Let’s talk about Bob. Bob represents someone who has a bit of a perfectionist complex. He loves to move fast and get things done, as Bob is a driver. But he is also excruciatingly concerned with making sure everything is perfect. His pace can vary wildly between trying to accomplish things (with great speed) and taking the time to make sure they have been performed to his very high standards (slowing down to analyze). Because of this Bob, puts enough stress on himself that he doesn’t need any outside stress to put him in a tense state. Bob needs to find a middle ground between his fast pace and need for perfection and it’s a constant internal battle for him. Bob would make a great marketing director where generating many great ideas quickly is important, but also where following through and implementing the best of those ideas takes a formulaic approach to ensure success.

Cassidy represents an internal conflict of someone who is not a huge fan of rules and regulations but is averse to conflict and doesn’t want to deal with the consequences. This behavioral profile creates a conflict, but it is a less intense conflict compared to that of Jane and Bob’s internal struggles. Nonetheless, it is still a source of frustration for Cassidy. She loves to keep the peace and wants everyone to like her, but she doesn’t see a lot of value in rules and regulations, feeling they slow her down and restrict her ability to be all she can be.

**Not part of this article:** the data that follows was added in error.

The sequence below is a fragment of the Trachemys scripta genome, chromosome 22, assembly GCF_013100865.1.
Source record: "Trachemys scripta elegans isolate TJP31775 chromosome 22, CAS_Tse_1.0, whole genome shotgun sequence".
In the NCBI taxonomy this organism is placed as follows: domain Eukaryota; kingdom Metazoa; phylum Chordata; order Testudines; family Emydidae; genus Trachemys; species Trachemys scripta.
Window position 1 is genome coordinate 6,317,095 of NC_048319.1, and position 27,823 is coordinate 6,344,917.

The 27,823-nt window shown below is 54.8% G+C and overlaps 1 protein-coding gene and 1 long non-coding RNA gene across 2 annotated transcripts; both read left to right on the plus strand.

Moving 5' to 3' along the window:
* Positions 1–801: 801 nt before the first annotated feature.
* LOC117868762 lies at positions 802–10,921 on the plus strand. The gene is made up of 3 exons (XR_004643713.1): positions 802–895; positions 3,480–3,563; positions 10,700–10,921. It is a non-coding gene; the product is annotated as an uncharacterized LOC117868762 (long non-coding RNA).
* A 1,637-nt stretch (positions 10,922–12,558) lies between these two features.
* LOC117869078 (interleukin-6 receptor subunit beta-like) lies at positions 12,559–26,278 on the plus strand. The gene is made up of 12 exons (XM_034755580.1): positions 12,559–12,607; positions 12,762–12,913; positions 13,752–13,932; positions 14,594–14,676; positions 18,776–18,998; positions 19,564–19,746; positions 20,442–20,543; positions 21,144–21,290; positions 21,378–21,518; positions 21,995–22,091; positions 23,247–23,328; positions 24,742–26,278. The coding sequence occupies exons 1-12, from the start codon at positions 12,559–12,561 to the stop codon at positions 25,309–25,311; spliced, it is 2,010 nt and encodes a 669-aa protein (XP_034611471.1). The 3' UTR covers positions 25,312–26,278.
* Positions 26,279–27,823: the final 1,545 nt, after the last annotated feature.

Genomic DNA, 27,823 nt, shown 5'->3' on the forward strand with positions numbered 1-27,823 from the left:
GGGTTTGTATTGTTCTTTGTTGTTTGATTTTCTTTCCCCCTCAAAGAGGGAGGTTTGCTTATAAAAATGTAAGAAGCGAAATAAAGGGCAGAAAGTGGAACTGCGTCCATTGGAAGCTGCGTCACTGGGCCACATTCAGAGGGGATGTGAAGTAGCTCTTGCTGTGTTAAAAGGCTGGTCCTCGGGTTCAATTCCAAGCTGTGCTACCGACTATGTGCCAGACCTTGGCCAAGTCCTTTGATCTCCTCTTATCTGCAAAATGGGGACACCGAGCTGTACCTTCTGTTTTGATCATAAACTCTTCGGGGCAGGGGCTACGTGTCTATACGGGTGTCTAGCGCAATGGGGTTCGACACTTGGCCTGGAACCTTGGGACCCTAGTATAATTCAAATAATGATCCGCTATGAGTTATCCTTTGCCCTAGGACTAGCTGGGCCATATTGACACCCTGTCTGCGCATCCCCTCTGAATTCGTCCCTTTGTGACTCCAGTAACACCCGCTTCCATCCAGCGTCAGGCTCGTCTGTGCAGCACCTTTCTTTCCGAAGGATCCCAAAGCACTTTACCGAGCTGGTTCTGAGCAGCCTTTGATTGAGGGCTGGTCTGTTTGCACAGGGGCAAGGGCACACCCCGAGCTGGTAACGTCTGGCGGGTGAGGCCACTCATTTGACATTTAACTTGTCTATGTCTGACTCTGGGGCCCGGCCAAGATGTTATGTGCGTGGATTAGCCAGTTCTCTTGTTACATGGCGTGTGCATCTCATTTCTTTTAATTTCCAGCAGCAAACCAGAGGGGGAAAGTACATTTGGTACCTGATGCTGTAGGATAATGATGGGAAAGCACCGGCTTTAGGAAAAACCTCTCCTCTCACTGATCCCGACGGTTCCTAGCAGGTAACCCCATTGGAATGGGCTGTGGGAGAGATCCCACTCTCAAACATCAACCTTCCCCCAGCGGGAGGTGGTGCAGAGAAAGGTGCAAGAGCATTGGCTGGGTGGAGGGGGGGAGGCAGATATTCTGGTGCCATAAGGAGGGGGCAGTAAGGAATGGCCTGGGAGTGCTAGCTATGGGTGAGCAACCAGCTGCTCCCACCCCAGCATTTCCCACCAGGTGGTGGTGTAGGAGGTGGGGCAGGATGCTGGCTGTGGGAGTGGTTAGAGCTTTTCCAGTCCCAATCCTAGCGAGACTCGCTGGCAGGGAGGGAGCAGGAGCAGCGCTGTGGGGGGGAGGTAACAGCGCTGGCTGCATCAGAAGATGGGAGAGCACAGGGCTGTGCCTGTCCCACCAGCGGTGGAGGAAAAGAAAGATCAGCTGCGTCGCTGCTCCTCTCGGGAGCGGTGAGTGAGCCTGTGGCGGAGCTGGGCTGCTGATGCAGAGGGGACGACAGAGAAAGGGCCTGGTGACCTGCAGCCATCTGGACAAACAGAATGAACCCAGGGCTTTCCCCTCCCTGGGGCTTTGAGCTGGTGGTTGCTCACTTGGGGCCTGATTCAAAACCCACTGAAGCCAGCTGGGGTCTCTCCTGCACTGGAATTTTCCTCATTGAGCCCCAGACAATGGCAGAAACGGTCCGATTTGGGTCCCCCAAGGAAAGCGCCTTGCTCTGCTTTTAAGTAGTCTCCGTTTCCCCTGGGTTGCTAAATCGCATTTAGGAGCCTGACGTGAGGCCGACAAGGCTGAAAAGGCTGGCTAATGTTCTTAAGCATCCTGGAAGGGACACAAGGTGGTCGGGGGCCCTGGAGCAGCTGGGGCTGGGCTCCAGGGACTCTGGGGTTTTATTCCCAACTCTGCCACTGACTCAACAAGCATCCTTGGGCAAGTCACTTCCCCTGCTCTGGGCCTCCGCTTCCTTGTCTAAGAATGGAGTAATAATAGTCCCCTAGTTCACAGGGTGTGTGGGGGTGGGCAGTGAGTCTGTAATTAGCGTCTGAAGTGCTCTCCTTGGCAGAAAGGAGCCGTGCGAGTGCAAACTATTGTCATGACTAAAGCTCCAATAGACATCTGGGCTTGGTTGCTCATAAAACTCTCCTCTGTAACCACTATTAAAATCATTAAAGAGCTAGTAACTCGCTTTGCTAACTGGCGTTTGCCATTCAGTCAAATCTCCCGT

The final Me/Me conflict is a rarely seen conflict, but it is still a source of frustration for Ted. He is someone who wants results as his job depends on it, but he is not a big fan of change. He wants different results without wanting to change his methods for achieving these results. Change makes Ted uneasy. Ted’s conflict is reminiscent of the definition of insanity; doing the same thing over and over while expecting a different outcome. With Ted’s internal conflict, he may be a good candidate to be a VP of Customer Relations. In a position such as this, Ted needs to take on daily challenges and find resolutions while maintaining continuity with his staff and his external messaging with his customers.